Living Building Challenge: Living the Vision, Living with the Red List
The Living Building Challenge (LBC), the flagship program of the International Living Future Institute (ILFI), represents one of the most visionary, comprehensive and ambitious definitions of what it means to build sustainably. The architects and designers behind the standard have done impressive work transforming the impacts of the built environment from negative to positive.
Interface supports the vision of ILFI. In fact, Interface has partnered with ILFI to develop programs in areas where we have deep expertise, including social impact projects, biomimicry and biophilia (Interface is a founding member of the Biophilic Design Initiative).
Inevitably, even two organizations as aligned in their transformational visions as ILFI and Interface, do not agree on everything. Seeking to set the bar high, LBC is not based on earning optional points like LEED, but instead on a long list of mandatory “imperatives,” including Net Positive Energy Use, Net Positive Water Use, Biophilic Design and avoidance of products that contain materials on the LBC “Red List.”
What the Red List Misses
As a responsible manufacturer, Interface comprehensively assesses the impacts and trade-offs of making a product. For example, Interface’s standard Americas products are managed in a certified Closed Loop system and feature:
- at least 98% renewable energy
- 66-89% recycled materials (including ocean plastics)
- no regulated chemicals or fluorinated yarn coatings
- zero net contribution to global warming
Despite this, these standard products cannot be used in a Living Building Challenge building because the current definition consists almost entirely of whether a product contains ingredients on LBC's proprietary “Red List” of materials. With a Red List approach, the fact that our standard backing contains a small amount of PVC plastic renders everything else meaningless.
Interface and the Living Building Challenge
Living Building Challenge project teams continue to pick Interface products, including the LBC-certified offices of both ILFI and Delos (developer of the WELL Building Standard). However, they use alternative LBC Compliant Interface backings with Red List Free Declare Labels.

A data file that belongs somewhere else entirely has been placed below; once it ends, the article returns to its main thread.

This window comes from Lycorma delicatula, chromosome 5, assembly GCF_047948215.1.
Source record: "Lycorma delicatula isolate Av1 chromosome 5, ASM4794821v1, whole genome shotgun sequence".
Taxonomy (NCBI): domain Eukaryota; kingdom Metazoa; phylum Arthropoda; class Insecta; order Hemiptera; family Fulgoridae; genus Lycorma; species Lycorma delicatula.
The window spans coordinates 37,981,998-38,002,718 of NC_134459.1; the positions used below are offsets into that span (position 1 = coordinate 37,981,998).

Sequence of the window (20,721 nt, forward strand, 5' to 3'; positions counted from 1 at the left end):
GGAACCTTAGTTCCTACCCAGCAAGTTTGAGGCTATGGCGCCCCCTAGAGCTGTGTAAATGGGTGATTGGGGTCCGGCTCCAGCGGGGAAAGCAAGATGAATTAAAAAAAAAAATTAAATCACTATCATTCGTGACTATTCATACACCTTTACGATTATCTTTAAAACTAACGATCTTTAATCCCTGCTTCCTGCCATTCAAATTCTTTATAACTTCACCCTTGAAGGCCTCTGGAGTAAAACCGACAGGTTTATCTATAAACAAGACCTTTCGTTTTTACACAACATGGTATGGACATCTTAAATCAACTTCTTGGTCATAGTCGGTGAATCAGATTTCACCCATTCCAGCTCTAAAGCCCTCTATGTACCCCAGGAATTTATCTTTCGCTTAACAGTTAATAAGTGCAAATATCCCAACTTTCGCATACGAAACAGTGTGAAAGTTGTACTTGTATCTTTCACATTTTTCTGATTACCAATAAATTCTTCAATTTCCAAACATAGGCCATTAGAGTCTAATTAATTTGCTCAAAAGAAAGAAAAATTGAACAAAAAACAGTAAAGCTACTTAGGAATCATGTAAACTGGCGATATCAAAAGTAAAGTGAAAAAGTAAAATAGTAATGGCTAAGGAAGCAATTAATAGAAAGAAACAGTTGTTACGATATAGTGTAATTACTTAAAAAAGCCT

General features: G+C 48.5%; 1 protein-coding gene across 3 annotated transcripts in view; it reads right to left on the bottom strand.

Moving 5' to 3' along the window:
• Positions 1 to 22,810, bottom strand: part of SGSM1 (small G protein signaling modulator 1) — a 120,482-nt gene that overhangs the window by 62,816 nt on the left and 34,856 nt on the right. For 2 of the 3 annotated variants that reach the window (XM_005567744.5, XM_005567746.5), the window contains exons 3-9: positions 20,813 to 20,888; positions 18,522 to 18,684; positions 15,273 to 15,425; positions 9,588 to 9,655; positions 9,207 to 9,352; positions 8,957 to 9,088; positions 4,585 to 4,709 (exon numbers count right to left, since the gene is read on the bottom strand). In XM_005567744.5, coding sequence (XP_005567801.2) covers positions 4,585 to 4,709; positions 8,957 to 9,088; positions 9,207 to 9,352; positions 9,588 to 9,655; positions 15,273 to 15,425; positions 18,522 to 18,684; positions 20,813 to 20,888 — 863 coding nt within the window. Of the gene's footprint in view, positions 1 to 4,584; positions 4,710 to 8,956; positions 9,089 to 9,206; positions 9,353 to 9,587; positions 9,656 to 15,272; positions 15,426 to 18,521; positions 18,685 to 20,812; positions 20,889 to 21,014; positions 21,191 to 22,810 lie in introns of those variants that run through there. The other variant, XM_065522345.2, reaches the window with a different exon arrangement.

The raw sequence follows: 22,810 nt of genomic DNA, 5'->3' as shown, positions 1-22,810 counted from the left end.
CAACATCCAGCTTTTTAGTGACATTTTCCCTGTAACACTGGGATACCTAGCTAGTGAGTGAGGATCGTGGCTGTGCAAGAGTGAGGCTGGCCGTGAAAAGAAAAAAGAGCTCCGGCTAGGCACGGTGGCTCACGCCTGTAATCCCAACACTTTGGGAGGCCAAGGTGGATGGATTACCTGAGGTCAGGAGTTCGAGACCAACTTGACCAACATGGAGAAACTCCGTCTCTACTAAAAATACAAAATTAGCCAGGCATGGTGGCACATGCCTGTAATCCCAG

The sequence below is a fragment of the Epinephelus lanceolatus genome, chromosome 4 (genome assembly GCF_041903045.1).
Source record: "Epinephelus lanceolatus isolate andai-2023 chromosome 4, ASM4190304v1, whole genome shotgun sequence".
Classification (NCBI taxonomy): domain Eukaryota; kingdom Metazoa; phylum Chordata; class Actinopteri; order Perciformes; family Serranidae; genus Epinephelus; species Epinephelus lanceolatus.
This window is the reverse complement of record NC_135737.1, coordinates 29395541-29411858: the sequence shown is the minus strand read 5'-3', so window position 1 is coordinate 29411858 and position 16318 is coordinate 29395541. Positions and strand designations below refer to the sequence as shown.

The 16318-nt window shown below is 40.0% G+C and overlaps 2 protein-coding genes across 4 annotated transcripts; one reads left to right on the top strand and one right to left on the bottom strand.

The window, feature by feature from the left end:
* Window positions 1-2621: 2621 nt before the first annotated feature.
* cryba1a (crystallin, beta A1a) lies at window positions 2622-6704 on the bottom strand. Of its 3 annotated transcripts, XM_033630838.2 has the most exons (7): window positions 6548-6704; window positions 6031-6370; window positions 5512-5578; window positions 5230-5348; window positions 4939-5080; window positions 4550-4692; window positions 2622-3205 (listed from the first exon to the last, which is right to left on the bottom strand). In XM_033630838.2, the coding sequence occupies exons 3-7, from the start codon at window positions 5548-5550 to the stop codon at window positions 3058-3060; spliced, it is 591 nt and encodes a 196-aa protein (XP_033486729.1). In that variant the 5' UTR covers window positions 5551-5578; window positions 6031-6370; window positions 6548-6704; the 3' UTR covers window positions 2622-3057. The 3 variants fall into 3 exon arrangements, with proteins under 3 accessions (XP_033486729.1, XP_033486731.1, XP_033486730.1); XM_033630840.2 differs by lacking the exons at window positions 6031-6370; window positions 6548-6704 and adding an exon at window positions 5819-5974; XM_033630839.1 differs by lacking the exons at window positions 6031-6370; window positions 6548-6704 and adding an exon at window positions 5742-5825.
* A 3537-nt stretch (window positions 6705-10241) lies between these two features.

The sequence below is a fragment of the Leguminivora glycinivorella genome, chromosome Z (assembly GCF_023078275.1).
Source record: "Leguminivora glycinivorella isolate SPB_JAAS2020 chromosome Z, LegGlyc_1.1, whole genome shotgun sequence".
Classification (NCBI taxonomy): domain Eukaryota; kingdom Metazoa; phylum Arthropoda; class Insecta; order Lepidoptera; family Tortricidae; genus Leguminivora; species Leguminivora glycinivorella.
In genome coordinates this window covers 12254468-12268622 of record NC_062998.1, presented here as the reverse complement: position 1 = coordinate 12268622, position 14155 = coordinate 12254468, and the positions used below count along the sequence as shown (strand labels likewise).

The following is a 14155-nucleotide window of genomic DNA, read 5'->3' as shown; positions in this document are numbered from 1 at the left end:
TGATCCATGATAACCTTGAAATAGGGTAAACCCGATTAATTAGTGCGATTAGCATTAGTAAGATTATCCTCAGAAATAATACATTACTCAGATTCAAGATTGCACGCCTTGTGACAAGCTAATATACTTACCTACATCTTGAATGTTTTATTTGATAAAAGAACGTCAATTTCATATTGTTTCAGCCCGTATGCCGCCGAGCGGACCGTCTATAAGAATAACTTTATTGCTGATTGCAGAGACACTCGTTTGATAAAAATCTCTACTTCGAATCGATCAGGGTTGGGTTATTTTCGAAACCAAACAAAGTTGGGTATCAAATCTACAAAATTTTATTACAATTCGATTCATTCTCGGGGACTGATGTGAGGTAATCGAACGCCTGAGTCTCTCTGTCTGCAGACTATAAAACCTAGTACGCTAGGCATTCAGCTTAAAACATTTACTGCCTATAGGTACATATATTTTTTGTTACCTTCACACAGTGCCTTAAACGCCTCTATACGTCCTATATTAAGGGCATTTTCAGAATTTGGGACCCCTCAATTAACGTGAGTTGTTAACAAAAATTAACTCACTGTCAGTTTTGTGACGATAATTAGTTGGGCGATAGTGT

This points to the limits of a Red List approach. Failing to consider the full range of factors, including whether a product offers closed loop recycling and considers climate change impacts on health, can introduce unintended trade-offs.
Interface regards using safe chemistry in all products as an essential baseline requirement for creating better products. Addressing the full life cycle impacts of products to ensure that human and ecosystem health are protected is a much larger challenge that requires developing new business systems.
The implication of Red List-based systems like LBC and Cradle to Cradle is that we can simply replace all of the old, imperfect materials we’ve used in the past with new, “clean” materials. Though admirable in its intent to eliminate human health hazards, this strategy is not scalable on a finite planet where “new” materials must be extracted from an ecosystem somewhere–whether an oil well, a forest, a field or a mine. At Interface, we aspire to create products that are not merely safe to use, but safe for all life across the entire product life cycle. Materials that clog the ocean with plastics or fill the atmosphere with greenhouse gases are not “safe,” even if they are “Red List Free.”
Do products made from waste materials need to perform impeccably and be completely safe to use? Of course. But that’s just good business. It’s not necessarily the Industrial Re-revolution that Interface and ILFI believe in so fervently.
So, as ILFI continues to expand into new areas of influence and certification, we will continue to applaud their vision and partner with them on our shared goals. None of us can do it alone.